A majority of white women-- fifty-two percent-- voted for Donald Trump in the 2016 presidential election. White working-class women supported Trump in even greater numbers: sixty-one percent of white women without college degrees voted for Trump. This result seems remarkable considering Trump's derogatory statements about women and his staunch opposition to legal access to abortion. Why did white women, especially those most likely to need access to reproductive healthcare-- poor and working-class women-- vote heavily against their own interests to embrace a candidate who called for punishing women who access abortion? Much recent commentary has considered this question and drawn various conclusions, including that white women lack information and live with close ties to conservative white men who they look to when casting their vote. This Article brings a new perspective to this question by examining the ways that motherhood is mobilized in movements for nationalism. Specifically, it investigates how Donald Trump's presidential campaign drew upon a familiar narrative forged by the family-values movement of the mid-1970s that linked opposition to abortion with protection of motherhood, family, and nation. The pro-life message that conflates opposing abortion with protecting motherhood and American culture and values continues to animate opposition to abortion: Trump's "Make America Great Again" slogan had first been used in the Reagan-Bush campaign along with their promise to "take back our country." Trump's campaign effectively deployed the same message that promised to defend motherhood, traditional family, and nation to mobilize white female voters. Drawing upon social science research and the historical record, this Article seeks to uncover the origins of how opposition to abortion was transformed into a powerful expression of white women's disaffection and nationalism.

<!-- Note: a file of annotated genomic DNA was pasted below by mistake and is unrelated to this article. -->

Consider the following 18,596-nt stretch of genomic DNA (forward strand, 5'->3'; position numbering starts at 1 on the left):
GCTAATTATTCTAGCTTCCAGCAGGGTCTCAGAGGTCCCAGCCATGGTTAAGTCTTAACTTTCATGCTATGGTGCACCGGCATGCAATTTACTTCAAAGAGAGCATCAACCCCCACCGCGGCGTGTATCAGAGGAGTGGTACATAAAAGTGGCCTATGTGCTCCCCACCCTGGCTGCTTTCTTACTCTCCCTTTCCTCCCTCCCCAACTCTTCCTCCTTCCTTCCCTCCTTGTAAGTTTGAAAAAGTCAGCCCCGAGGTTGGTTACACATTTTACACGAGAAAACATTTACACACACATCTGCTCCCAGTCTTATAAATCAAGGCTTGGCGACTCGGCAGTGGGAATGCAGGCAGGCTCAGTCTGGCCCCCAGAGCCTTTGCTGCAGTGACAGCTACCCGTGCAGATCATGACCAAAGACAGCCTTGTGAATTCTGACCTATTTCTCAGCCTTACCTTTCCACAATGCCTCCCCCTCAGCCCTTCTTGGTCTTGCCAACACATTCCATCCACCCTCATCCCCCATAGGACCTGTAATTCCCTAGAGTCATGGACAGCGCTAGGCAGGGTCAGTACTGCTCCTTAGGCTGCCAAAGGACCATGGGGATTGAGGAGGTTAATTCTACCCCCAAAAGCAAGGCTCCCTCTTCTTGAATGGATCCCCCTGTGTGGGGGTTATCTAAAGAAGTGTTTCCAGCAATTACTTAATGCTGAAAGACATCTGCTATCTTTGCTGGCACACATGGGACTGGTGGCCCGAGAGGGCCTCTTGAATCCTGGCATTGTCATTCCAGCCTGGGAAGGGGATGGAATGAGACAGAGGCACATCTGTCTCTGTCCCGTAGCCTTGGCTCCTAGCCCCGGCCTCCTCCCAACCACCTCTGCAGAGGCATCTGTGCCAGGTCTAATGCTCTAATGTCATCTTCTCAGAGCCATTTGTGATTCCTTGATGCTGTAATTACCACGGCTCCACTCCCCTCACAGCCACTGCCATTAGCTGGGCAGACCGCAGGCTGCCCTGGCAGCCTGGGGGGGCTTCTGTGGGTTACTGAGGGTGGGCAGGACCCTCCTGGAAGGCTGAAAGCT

"Trump's Angry White Women: Motherhood, Nationalism, and Abortion,"
Hofstra Law Review: Vol. 48:
1, Article 3.
Available at: https://scholarlycommons.law.hofstra.edu/hlr/vol48/iss1/3